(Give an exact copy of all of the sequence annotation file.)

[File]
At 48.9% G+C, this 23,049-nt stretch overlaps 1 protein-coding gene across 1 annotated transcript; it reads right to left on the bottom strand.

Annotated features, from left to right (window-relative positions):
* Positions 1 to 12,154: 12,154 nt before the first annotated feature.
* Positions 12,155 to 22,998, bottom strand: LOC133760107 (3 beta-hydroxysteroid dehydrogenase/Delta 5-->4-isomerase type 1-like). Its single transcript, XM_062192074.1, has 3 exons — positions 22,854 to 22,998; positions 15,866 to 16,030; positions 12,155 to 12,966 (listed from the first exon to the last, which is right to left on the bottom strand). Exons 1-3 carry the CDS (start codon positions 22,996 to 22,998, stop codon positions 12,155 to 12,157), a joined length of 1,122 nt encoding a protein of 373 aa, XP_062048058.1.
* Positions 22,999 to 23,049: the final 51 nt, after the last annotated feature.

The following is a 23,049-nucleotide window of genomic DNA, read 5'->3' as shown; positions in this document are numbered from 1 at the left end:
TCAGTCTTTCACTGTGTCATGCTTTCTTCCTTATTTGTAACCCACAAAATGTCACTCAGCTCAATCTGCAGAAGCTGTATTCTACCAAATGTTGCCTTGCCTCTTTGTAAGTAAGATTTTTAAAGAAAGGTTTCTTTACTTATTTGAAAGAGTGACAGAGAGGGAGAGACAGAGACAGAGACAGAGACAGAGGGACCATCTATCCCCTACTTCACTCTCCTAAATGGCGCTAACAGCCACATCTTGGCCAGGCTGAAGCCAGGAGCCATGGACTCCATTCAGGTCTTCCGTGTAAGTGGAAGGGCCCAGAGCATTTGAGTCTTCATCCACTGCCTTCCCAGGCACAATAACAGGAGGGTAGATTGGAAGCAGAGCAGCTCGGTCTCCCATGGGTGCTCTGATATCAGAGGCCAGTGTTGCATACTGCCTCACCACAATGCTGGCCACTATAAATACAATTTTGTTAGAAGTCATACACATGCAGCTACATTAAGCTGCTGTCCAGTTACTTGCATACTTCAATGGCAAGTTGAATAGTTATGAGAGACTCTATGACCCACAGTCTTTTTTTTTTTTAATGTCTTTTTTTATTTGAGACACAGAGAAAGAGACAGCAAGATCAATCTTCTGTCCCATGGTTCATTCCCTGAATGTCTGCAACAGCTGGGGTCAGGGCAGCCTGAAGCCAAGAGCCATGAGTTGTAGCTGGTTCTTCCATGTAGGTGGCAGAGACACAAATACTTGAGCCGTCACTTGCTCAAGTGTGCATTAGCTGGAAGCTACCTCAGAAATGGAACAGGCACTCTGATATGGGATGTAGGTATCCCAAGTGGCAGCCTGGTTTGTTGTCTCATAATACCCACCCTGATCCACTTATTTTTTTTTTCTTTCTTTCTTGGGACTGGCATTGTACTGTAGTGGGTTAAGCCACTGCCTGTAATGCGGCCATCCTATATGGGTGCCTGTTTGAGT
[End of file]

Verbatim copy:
At 48.9% G+C, this 23,049-nt stretch overlaps 1 protein-coding gene across 1 annotated transcript; it reads right to left on the bottom strand.

Annotated features, from left to right (window-relative positions):
* Positions 1 to 12,154: 12,154 nt before the first annotated feature.
* Positions 12,155 to 22,998, bottom strand: LOC133760107 (3 beta-hydroxysteroid dehydrogenase/Delta 5-->4-isomerase type 1-like). Its single transcript, XM_062192074.1, has 3 exons — positions 22,854 to 22,998; positions 15,866 to 16,030; positions 12,155 to 12,966 (listed from the first exon to the last, which is right to left on the bottom strand). Exons 1-3 carry the CDS (start codon positions 22,996 to 22,998, stop codon positions 12,155 to 12,157), a joined length of 1,122 nt encoding a protein of 373 aa, XP_062048058.1.
* Positions 22,999 to 23,049: the final 51 nt, after the last annotated feature.

The following is a 23,049-nucleotide window of genomic DNA, read 5'->3' as shown; positions in this document are numbered from 1 at the left end:
TCAGTCTTTCACTGTGTCATGCTTTCTTCCTTATTTGTAACCCACAAAATGTCACTCAGCTCAATCTGCAGAAGCTGTATTCTACCAAATGTTGCCTTGCCTCTTTGTAAGTAAGATTTTTAAAGAAAGGTTTCTTTACTTATTTGAAAGAGTGACAGAGAGGGAGAGACAGAGACAGAGACAGAGACAGAGGGACCATCTATCCCCTACTTCACTCTCCTAAATGGCGCTAACAGCCACATCTTGGCCAGGCTGAAGCCAGGAGCCATGGACTCCATTCAGGTCTTCCGTGTAAGTGGAAGGGCCCAGAGCATTTGAGTCTTCATCCACTGCCTTCCCAGGCACAATAACAGGAGGGTAGATTGGAAGCAGAGCAGCTCGGTCTCCCATGGGTGCTCTGATATCAGAGGCCAGTGTTGCATACTGCCTCACCACAATGCTGGCCACTATAAATACAATTTTGTTAGAAGTCATACACATGCAGCTACATTAAGCTGCTGTCCAGTTACTTGCATACTTCAATGGCAAGTTGAATAGTTATGAGAGACTCTATGACCCACAGTCTTTTTTTTTTTTAATGTCTTTTTTTATTTGAGACACAGAGAAAGAGACAGCAAGATCAATCTTCTGTCCCATGGTTCATTCCCTGAATGTCTGCAACAGCTGGGGTCAGGGCAGCCTGAAGCCAAGAGCCATGAGTTGTAGCTGGTTCTTCCATGTAGGTGGCAGAGACACAAATACTTGAGCCGTCACTTGCTCAAGTGTGCATTAGCTGGAAGCTACCTCAGAAATGGAACAGGCACTCTGATATGGGATGTAGGTATCCCAAGTGGCAGCCTGGTTTGTTGTCTCATAATACCCACCCTGATCCACTTATTTTTTTTTTCTTTCTTTCTTGGGACTGGCATTGTACTGTAGTGGGTTAAGCCACTGCCTGTAATGCGGCCATCCTATATGGGTGCCTGTTTGAGT